Girls high school summer basketball has been more of a novelty sport over the years, but with dramatic improvement of the girls game each recent winter, Washington area coaches, AAU organizers and parents have been making stronger efforts to conduct more summer leagues for female athletes.

This expansion is evident in the newly-formed Classics League, which started with 12 public and private school teams playing in two divisions at Quince Orchard High School.

Each summer, the number of girls leagues has been increasing in the area, and just as importantly, the quality of existing leagues has been getting better. Those involved in girls basketball appreciate the growing number of summer playing opportunities.

Just one year ago, H.D. Woodson girls basketball Coach Bob Headen expressed concern over the lack of more summer girls leagues. "Girls just can't walk out onto the playgrounds and play a five-on-five game because it is hard to find five girls who want to play," he said. "Guys walk on the court, hear a bounce and they want to play."

Although boys have more summer opportunities to play, Headen is convinced girls benefit more from playing during the summer. He believes the improvement of girls basketball is due to girls gaining a better knowledge of the game's fundamental skills, and he thinks playing in summer is a place to learn those skills.

Einstein Coach Patti Langworthy wishes that 16 years ago, as a senior at Holy Child, she had the opportunities with which current players are being presented.

"I was one of those kids that had to work real hard," said Langworthy. "Catholic schools were really strong with teams like Regina and Holy Cross. They played all summer and when other teams would play them during the regular season, they wern't as strong. But now, all that has changed because of recreation department and AAU leagues."

Warren Crutchfield's girls league at Sherwood High School was the place for girls to hone their skills during summer vacations toward the close of the 1970s and for most of the 1980s. The Jelleff League added a girls division in the early 1980s and has been perhaps the most attractive place to watch girls basketball ever since.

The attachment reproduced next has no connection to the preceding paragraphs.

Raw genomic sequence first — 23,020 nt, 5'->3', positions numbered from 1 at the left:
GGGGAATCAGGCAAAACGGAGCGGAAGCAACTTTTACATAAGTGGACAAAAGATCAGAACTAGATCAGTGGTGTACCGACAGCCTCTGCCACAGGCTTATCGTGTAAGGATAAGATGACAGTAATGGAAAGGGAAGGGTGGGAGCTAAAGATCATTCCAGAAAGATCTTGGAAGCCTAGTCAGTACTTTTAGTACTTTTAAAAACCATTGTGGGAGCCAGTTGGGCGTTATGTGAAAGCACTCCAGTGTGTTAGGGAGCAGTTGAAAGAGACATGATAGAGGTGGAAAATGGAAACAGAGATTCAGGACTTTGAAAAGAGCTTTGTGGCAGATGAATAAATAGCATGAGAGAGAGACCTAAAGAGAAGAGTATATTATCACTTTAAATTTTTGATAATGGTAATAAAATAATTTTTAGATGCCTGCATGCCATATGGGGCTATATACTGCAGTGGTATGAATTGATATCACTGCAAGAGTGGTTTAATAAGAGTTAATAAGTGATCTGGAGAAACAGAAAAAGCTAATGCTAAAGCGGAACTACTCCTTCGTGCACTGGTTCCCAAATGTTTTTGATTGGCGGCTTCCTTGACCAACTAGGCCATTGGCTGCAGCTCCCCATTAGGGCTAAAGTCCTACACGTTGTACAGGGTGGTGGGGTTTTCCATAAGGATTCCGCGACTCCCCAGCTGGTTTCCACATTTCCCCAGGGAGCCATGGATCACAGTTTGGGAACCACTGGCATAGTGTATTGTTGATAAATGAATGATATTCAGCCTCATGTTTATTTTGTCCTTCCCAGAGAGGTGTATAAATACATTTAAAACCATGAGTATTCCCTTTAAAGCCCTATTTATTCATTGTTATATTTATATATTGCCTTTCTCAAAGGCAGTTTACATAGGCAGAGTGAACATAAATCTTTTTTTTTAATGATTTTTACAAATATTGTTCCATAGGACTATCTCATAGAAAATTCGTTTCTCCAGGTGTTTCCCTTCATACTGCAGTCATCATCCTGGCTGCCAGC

Now, girls summer basketball seems to be in full bloom in Montgomery County where AAU member Paul Gorely started the Classics League. Playing opportunities also exist in the Montgomery County Recreation Department's girls league at Churchill High School.

"We have more girls interested in playing basketball," said Gorely. "They lacked the opportunity in the past, but we at the Classics (an AAU member club) are concerned about the development of our girl athletes so we decided to organize a league."

The Fly League at Eleanor Roosevelt, directed by DuVal Coach Walter Clark, is another that has upgraded itself. A playoff format was instituted and the everyday quality of the league has improved.

Clark is dedicated to making the league a place where girls can work on fundamentals. The league has a unique rule which prohibits teams from pressing until the fourth period.

During summer league play, the rule may hurt Clark's DuVal team more than any other because DuVal probably is the league's quickest and most talented team overall. Unable to use that quickness, DuVal suffered its first league loss last week, to Coolidge, but Clark realizes the longterm benefits.

"We want the kids to work on playing halfcourt basketball," he said. "I thought that it would {still} work out well for our team because we play well in transition, but it backfired against us on that night."